American Society of Plastic Surgeons
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Different Databases, Differing Statistics on Racial Disparities in Immediate Breast Reconstruction after Mastectomy

Three major national databases include varying estimates of racial gaps in the use of immediate breast reconstruction (IBR) after mastectomy for breast cancer, reports a study in the April issue of Plastic and Reconstructive Surgery®, the official medical journal of the American Society of Plastic Surgeons (ASPS).

All three databases report continued increases in the number of women benefiting from immediate breast reconstruction—but with varying disparities among racial/ethnic minority patients. "Since these large databases play an important role in making healthcare policy, it's important to appreciate the significant differences in racial and socioeconomic disparities in IBR," comments ASPS Member Surgeon Samuel J. Lin, MD, MBA, of Harvard Medical School.

Variation in Disparities in Breast Reconstruction after Mastectomy

Dr. Lin and colleagues, including lead author Parisa Kamali, MD, analyzed data on IBR after mastectomy from three sources: the Agency for Healthcare Research & Quality's Nationwide Inpatient Sample (NIS) database, the American College of Surgeons' National Surgical Quality Improvement Project (NSQIP), and the National Cancer Institute's Surveillance, Epidemiology, and End Results (SEER) program. The analysis included data on approximately 1.2 million patients from 2005 to 2012.

During that time, all three databases reported significant increases in IBR after mastectomy. For women with invasive breast cancer, the percentage undergoing IBR increased from about 19 to 47 percent in the NIS, from 30 to 49 percent in the NSQIP, and from 12 to 25 percent in the SEER. Similar increases were seen among women with ductal carcinoma in situ (DCIS), a "pre-invasive" type of breast cancer.

Data from all three sources showed that white patients had the highest rate of IBR after mastectomy. In the NIS, the IBR rate was 35.7 percent in white women with invasive breast cancer versus 27.3 percent in black women, 30.8 percent in Hispanic women, and 30.5 percent in Asian women. In the NSQIP, the figures were generally similar: 43.1 percent, 30.7 percent, 40.3 percent, and 32.1 percent, respectively.

In contrast, the SEER data showed lower IBR rates in several categories: 20.6 percent in white women, 15.5 percent in black women, 12.9 percent in Hispanic women, and 14.0 percent in Asian women, respectively.

The disparities were similar among women with DCIS. The differences remained significant on subgroup analysis of data from California, where racial/ethnic disparities in IBR use ranged up to 50 percent.

While all three databases are viewed as representative of the US population, the researchers note some major variations between them. The NIS and NSQIP reflect practice patterns in nearly every state, while the SEER is limited to less than half of states. The SEER also lacks coverage of most of the major US cancer centers, including academic medical centers.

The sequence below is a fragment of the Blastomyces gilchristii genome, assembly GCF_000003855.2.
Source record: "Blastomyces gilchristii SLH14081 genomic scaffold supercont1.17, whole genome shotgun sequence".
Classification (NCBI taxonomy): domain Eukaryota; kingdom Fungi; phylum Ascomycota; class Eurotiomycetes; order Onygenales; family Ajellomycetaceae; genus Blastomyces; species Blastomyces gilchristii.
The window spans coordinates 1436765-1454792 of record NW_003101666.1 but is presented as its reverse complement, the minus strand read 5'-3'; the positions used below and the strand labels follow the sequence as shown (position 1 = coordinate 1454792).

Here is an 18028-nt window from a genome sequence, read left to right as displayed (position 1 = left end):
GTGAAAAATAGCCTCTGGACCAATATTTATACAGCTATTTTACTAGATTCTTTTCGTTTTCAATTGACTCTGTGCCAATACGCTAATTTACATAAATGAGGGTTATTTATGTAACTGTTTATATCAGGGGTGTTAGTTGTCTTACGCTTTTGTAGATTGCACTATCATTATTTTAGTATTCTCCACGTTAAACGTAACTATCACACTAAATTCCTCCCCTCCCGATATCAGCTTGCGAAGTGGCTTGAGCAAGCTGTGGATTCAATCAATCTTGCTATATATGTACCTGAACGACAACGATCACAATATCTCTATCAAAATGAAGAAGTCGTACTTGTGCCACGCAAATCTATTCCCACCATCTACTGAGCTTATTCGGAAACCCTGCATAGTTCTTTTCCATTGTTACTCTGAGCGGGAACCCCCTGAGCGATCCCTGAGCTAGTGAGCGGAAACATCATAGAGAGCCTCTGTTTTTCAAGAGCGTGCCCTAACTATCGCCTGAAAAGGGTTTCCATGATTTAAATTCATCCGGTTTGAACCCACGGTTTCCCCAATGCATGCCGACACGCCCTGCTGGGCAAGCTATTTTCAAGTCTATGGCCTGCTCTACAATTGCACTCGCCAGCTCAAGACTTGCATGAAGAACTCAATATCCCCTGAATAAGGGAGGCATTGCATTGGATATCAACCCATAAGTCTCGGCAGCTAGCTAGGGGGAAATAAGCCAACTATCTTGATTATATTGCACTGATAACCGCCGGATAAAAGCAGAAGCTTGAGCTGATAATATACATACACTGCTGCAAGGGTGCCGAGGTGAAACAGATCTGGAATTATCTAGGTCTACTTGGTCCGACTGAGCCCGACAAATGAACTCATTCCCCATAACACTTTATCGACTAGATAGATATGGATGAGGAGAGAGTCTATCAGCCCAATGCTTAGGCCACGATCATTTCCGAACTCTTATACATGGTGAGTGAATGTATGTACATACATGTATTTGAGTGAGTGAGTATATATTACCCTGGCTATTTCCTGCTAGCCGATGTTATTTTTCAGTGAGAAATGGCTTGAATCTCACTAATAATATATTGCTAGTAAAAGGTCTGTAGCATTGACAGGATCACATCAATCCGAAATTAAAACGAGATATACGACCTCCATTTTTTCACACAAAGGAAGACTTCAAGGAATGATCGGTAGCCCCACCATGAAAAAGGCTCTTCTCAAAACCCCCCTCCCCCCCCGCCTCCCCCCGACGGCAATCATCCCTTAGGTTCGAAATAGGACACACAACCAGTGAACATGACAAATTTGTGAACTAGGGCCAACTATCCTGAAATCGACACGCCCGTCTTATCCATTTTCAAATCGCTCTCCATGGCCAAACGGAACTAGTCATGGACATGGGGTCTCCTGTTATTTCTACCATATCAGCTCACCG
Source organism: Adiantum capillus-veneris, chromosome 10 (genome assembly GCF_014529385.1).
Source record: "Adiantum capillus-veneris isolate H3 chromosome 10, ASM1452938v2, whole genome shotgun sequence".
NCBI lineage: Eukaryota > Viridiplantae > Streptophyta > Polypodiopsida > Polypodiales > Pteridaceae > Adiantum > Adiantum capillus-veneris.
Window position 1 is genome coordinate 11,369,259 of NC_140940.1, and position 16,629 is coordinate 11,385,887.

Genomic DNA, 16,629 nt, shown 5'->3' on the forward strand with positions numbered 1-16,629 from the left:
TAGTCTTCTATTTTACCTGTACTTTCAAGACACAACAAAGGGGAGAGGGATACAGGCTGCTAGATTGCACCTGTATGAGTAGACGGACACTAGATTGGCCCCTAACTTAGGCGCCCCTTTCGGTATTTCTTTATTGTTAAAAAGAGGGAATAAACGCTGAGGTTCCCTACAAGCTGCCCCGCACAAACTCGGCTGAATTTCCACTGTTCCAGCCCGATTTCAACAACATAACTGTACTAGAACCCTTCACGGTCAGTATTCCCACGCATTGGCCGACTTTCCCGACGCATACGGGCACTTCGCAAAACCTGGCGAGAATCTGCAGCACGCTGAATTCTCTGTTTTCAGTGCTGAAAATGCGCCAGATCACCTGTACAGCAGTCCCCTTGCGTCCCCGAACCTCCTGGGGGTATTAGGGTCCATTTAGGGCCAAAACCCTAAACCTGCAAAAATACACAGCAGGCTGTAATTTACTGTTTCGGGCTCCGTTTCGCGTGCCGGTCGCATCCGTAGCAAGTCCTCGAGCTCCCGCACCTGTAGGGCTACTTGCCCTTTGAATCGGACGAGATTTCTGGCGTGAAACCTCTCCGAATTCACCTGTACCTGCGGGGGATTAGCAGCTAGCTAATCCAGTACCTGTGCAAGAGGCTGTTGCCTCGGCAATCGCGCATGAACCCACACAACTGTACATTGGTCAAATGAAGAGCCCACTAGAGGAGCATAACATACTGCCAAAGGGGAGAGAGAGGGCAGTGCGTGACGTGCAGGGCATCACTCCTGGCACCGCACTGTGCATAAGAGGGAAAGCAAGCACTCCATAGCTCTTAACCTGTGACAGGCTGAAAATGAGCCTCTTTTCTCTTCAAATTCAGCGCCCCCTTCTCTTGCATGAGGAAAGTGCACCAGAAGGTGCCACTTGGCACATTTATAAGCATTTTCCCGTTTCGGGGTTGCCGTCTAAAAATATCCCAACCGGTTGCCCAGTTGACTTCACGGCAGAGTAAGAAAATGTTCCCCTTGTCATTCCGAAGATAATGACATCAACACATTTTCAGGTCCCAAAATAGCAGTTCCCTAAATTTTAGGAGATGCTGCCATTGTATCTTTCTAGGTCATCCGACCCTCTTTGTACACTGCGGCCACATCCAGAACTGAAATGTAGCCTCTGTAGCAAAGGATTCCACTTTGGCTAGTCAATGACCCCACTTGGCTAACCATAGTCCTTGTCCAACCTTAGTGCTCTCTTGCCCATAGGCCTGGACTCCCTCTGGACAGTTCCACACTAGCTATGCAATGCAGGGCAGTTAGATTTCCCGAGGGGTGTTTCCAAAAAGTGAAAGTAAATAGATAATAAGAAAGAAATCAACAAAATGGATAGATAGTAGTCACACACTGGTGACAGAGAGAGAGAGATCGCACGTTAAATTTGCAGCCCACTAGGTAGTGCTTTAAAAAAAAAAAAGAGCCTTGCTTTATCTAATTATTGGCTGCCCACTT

The study provides new insights amid continued concern over the lower rate of breast reconstruction among women of color. The ASPS played an active role in securing the passage of the Breast Cancer Patient Education Act of 2015, which sought to increase awareness of the availability of and insurance coverage for breast reconstruction—particularly among racial and ethnic minority patients.

"IBR utilization has increased significantly," Dr. Lin and coauthors write. "However, the extent of reporting of overall IBR rates and racial disparities differ significantly among databases." The authors believe that physicians, surgeons, and healthcare policy makers need to understand the strengths and weaknesses of the various databases in order to interpret the data.

"One database should not uniformly be utilized for clinical guidelines and policies," Dr. Lin and colleagues conclude. They add that the SEER "may not be universally generalizable to the entire US population."

Plastic and Reconstructive Surgery® is published by Wolters Kluwer.

Click here to read "Differences in the Reporting of Racial and Socioeconomic Disparities among Three Large National Databases for Breast Reconstruction"

Article: "Differences in the Reporting of Racial and Socioeconomic Disparities among Three Large National Databases for Breast Reconstruction" (doi: 10.1097/PRS.0000000000003207)

About Plastic and Reconstructive Surgery

For over 75 years, Plastic and Reconstructive Surgery® has been the one consistently excellent reference for every specialist who uses plastic surgery techniques or works in conjunction with a plastic surgeon. The official journal of the American Society of Plastic Surgeons, Plastic and Reconstructive Surgery® brings subscribers up-to-the-minute reports on the latest techniques and follow-up for all areas of plastic and reconstructive surgery, including breast reconstruction, experimental studies, maxillofacial reconstruction, hand and microsurgery, burn repair and cosmetic surgery, as well as news on medico-legal issues.

About ASPS

The American Society of Plastic Surgeons (ASPS) is the largest organization of board-certified plastic surgeons in the world. Representing more than 11,000 physician members worldwide, the society is recognized as a leading authority and information source on cosmetic and reconstructive plastic surgery. ASPS comprises more than 92 percent of all board-certified plastic surgeons in the United States. Founded in 1931, the society represents physicians certified by the American Board of Plastic Surgery or the Royal College of Physicians and Surgeons of Canada.

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